Brandan Hagen takes to the pool

Brandan Hagen takes to the pool

Heart of our city: Brandan Hagen proving the doctors wrong

Watching Brandan Hagen dive into the Earl Mah Aquatic Centre is like watching a recently-snared trout released back into its watery home.

Watching Brandan Hagen dive into the Earl Mah Aquatic Centre’s pool is a lot like watching a recently-snared trout released back into its watery home from whence it came.

One would never know that while swimming his laps, the 16-year-old’s body is, at times, internalizing and enduring more than two types of pain that will hinder but not break his drive for aquatic success.

Every six months, Hagen boards a plane bound for Vancouver. His destination is the B.C. Children’s Hospital and he’ll stay there for a couple days to monitor a case of juvenile arthritis and osteochondritis localized in the chest. The osteochondritis condition separates Hagen’s ribs from his sternum.

“I try hard, but [the pain] limits my mobility and [my ability] to keep pushing myself,” said Hagen, standing on the wet, tiled floors of the pool last week.

“[Sometimes] I would have to stop and take a few lengths out, but hop right back in when I feel good to go.”

The arthritis, diagnosed at age nine, flares up in Hagen’s achilles tendons. The medication for it at one point did its job, but is now banished from the 16-year-old’s medicine cabinet thanks to its lurking side effects – bleeding kidneys.

The Rupertite lived with it for awhile. But eventually it wasn’t worth sacrificing one part of his body for another, especially with the extra trips to the hospital down south to keep a watchful eye over a third condition that could be avoided.

“I was on and off medication the whole time trying new things. Different medication that didn’t work except for the one that made my kidneys bleed,” said Hagen.

The wondrous part of the Grade 12 student’s journey through the chest and foot pain is that Hagen is an unbelievable talent in the water.

This year alone he achieved three new age-group national times, which have enabled him to go to Winnipeg this past week to compete against the country’s elite 16-year-olds. And while senior national’s was his goal that he fell just short of, Hagen eclipsed any sort of limits his doctors or anyone else imposed on him. Hagen swam the 50, 100 and 200 breaststroke national races and had alternate races of the 100 and 400 freestyle.

“I would say breaststroke is my favourite. That’s my best race,” he said.

Hagen’s older sister, Amanda, works at the aquatic centre as a lifeguard and runs summer civic centre programs for tots and kids to have fun in the water before the pool shuts down in August.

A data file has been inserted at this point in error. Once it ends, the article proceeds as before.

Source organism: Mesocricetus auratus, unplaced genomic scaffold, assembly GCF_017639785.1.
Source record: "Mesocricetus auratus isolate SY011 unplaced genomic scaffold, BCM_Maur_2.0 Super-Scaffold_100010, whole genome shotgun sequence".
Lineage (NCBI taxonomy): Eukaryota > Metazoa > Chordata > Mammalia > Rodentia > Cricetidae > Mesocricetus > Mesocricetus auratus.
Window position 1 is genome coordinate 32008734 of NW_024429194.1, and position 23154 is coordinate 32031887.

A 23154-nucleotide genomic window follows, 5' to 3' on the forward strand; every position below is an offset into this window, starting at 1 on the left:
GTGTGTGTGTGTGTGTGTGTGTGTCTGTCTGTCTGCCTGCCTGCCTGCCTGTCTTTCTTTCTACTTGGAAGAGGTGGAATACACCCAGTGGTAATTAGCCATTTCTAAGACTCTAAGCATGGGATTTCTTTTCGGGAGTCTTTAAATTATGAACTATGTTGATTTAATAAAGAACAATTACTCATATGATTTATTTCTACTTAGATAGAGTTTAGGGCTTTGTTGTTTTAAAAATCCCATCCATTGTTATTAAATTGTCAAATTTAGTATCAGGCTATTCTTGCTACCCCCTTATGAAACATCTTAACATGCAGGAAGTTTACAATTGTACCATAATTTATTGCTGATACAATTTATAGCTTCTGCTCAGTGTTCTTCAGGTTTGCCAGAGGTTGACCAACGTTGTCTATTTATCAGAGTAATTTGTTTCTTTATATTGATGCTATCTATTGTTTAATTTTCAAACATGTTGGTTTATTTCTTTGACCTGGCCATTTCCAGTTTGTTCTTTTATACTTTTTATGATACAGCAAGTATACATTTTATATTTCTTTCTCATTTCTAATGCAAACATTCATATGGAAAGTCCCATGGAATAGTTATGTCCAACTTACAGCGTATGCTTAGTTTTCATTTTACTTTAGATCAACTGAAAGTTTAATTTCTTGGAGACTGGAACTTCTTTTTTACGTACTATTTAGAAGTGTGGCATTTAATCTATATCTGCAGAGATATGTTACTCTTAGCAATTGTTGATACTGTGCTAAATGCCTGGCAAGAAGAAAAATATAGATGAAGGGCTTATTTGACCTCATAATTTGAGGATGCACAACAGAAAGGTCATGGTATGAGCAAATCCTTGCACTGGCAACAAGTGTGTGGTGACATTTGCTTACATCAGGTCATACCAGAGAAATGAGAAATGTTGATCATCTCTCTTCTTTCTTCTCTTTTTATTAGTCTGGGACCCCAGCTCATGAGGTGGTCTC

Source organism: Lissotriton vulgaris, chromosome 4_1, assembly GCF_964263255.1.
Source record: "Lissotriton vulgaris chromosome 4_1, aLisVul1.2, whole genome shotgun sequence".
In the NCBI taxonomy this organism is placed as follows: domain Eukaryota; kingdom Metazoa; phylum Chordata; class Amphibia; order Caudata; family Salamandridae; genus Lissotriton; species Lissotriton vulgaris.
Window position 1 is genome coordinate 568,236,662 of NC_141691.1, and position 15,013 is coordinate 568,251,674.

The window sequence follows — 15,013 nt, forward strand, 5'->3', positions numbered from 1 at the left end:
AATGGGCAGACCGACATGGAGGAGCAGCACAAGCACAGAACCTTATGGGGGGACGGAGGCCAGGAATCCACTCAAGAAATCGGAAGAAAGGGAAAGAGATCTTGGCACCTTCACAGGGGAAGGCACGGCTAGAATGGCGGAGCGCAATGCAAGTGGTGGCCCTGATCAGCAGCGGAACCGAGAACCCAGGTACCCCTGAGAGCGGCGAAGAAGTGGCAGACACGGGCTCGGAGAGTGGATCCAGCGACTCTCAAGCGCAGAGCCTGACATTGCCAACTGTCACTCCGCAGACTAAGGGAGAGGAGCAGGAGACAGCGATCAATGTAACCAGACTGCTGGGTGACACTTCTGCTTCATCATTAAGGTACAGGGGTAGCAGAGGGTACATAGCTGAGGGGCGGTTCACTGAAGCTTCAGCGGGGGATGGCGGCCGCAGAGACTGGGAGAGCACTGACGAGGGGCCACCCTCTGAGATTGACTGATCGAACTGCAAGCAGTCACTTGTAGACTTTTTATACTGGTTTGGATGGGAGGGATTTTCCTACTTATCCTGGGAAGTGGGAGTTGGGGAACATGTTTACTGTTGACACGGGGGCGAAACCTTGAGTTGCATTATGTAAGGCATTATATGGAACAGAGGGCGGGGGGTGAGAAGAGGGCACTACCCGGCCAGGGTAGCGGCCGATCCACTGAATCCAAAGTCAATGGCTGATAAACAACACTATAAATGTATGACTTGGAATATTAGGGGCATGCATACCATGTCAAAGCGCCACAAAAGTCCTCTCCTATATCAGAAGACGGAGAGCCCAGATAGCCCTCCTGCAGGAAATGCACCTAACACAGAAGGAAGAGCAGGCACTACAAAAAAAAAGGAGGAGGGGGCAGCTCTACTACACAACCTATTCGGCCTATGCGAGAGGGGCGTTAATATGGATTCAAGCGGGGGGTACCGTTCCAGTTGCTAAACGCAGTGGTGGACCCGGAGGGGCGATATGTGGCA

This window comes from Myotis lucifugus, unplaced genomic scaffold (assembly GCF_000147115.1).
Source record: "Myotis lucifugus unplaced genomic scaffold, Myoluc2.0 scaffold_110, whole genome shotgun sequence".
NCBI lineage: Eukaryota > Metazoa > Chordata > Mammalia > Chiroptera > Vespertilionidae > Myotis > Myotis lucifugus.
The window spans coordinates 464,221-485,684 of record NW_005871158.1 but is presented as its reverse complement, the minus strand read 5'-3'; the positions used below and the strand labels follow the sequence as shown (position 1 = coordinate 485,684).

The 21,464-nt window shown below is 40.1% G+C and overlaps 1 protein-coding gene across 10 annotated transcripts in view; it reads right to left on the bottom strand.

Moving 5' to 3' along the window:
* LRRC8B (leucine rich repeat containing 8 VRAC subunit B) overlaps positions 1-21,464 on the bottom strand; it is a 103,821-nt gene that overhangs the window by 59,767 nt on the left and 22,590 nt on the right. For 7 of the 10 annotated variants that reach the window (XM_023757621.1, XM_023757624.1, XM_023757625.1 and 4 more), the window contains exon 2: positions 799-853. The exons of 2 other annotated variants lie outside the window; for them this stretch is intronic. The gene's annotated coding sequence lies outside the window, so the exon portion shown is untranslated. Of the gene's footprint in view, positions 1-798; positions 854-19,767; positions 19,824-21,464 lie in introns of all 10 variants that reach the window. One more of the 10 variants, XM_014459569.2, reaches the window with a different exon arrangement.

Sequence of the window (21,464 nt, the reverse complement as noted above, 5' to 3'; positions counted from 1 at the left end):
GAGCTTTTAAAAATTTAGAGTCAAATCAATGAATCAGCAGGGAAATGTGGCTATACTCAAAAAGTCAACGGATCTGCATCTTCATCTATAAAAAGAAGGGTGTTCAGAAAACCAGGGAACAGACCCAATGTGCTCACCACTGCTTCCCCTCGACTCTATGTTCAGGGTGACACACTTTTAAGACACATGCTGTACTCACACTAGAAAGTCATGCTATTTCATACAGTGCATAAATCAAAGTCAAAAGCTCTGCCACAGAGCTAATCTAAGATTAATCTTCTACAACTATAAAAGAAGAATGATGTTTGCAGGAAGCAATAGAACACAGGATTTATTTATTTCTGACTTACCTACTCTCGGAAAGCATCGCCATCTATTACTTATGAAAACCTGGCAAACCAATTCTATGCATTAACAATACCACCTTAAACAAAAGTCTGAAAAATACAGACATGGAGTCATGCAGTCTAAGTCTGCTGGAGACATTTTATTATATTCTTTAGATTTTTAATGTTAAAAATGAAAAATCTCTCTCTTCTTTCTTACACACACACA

His dad, Hans, drives the zamboni at the ice rink and has helped paint a new coat of colours on the walls of the ice rink as part of its rejuvenation to coincide with the Prince Rupert Minor Hockey Association’s involvement with the arena’s upkeep, so Brandan’s pretty familiar with the confines of the rec complex.

“He’s just taken to it and his rate of improvement at this age; I’ve never seen anything like it,” said Prince Rupert Amateur Swim Club (PRASC) head coach and Hagen’s mentor, Chris Street.

“[The swim club] plays a big role [in my life]. Chris is like my extra dad,” said Hagen.

And the arthritis and osteochondritis aren’t even the end of the story for Hagen’s tumultuous health battles. In 2012, during a routine swim, Hagen felt a piercing pain in his lower back. He finished the practice to the best of his ability, but later bone scans revealed a hairline fracture from a muscle strain.

Hagen went on to compete in the Surrey B.C. Summer Games and age-group competitions that year, despite various doctor recommendations against it.

Now they sing a different tune, but still a reserved one.

“The doctors told me I should be swimming but … I told them my goal was to go to age group nationals this year and they just said ‘good luck’ like I wasn’t going to be able to get it with all my conditions. But I proved them wrong.”

With his PRASC family, Hagen feels at home and he’s found his position puts him at an easier place to identify when a swimmer’s having a bad day and how to handle them as he’s one of the older members of the group.

“Overall, with all my problems, it seems like I can accomplish more and I know if someone’s hurting I can take it easy and let them do their own thing,” he said.

While wanting to swim competitively for as long as he’s able, Hagen is also planning on training to take an industrial electrician apprenticeship after graduating from Charles Hays Secondary School.

“It’s a college program,” he added.

Hagen will return to PRASC this upcoming fall after the pool shutdown has completed and the maintenance work is done.

As for the pain, the student says it’s more randomized while being off medication.

“It varies. Like one day I’ll have a good day, the next I could have a bad day or a couple bad days,” he said.

“If it hurts, I just push myself harder. The pain doesn’t limit me.”